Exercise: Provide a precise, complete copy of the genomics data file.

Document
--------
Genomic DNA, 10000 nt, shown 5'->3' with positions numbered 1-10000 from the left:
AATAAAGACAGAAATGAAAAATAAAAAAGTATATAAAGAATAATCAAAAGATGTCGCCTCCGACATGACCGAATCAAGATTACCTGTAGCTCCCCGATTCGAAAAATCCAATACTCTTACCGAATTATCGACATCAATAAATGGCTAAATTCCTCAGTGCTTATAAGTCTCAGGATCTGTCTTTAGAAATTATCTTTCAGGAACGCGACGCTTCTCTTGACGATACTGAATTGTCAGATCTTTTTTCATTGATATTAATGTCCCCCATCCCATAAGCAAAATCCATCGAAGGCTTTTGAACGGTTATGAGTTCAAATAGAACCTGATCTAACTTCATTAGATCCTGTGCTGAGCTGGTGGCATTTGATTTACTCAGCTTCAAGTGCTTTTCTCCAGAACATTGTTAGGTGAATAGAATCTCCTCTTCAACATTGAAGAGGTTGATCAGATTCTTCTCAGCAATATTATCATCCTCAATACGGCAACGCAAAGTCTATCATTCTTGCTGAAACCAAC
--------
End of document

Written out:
Genomic DNA, 10000 nt, shown 5'->3' with positions numbered 1-10000 from the left:
AATAAAGACAGAAATGAAAAATAAAAAAGTATATAAAGAATAATCAAAAGATGTCGCCTCCGACATGACCGAATCAAGATTACCTGTAGCTCCCCGATTCGAAAAATCCAATACTCTTACCGAATTATCGACATCAATAAATGGCTAAATTCCTCAGTGCTTATAAGTCTCAGGATCTGTCTTTAGAAATTATCTTTCAGGAACGCGACGCTTCTCTTGACGATACTGAATTGTCAGATCTTTTTTCATTGATATTAATGTCCCCCATCCCATAAGCAAAATCCATCGAAGGCTTTTGAACGGTTATGAGTTCAAATAGAACCTGATCTAACTTCATTAGATCCTGTGCTGAGCTGGTGGCATTTGATTTACTCAGCTTCAAGTGCTTTTCTCCAGAACATTGTTAGGTGAATAGAATCTCCTCTTCAACATTGAAGAGGTTGATCAGATTCTTCTCAGCAATATTATCATCCTCAATACGGCAACGCAAAGTCTATCATTCTTGCTGAAACCAAC